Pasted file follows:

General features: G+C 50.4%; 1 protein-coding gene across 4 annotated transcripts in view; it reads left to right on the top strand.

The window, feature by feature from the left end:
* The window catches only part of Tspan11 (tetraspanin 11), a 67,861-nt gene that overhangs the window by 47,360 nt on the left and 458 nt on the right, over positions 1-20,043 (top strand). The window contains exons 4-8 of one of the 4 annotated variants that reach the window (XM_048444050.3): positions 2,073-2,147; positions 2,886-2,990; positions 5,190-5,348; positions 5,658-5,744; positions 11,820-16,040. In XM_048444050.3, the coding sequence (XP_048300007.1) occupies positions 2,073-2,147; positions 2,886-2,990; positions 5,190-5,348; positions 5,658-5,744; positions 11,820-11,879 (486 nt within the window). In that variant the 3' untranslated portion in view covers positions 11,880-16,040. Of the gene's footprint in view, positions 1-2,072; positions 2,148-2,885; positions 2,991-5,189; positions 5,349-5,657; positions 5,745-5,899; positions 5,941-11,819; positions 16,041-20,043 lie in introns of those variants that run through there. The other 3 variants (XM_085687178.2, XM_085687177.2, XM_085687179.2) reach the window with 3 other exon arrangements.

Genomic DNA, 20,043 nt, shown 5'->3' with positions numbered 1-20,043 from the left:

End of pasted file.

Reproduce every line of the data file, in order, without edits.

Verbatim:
General features: G+C 50.4%; 1 protein-coding gene across 4 annotated transcripts in view; it reads left to right on the top strand.

The window, feature by feature from the left end:
* The window catches only part of Tspan11 (tetraspanin 11), a 67,861-nt gene that overhangs the window by 47,360 nt on the left and 458 nt on the right, over positions 1-20,043 (top strand). The window contains exons 4-8 of one of the 4 annotated variants that reach the window (XM_048444050.3): positions 2,073-2,147; positions 2,886-2,990; positions 5,190-5,348; positions 5,658-5,744; positions 11,820-16,040. In XM_048444050.3, the coding sequence (XP_048300007.1) occupies positions 2,073-2,147; positions 2,886-2,990; positions 5,190-5,348; positions 5,658-5,744; positions 11,820-11,879 (486 nt within the window). In that variant the 3' untranslated portion in view covers positions 11,880-16,040. Of the gene's footprint in view, positions 1-2,072; positions 2,148-2,885; positions 2,991-5,189; positions 5,349-5,657; positions 5,745-5,899; positions 5,941-11,819; positions 16,041-20,043 lie in introns of those variants that run through there. The other 3 variants (XM_085687178.2, XM_085687177.2, XM_085687179.2) reach the window with 3 other exon arrangements.

Genomic DNA, 20,043 nt, shown 5'->3' with positions numbered 1-20,043 from the left: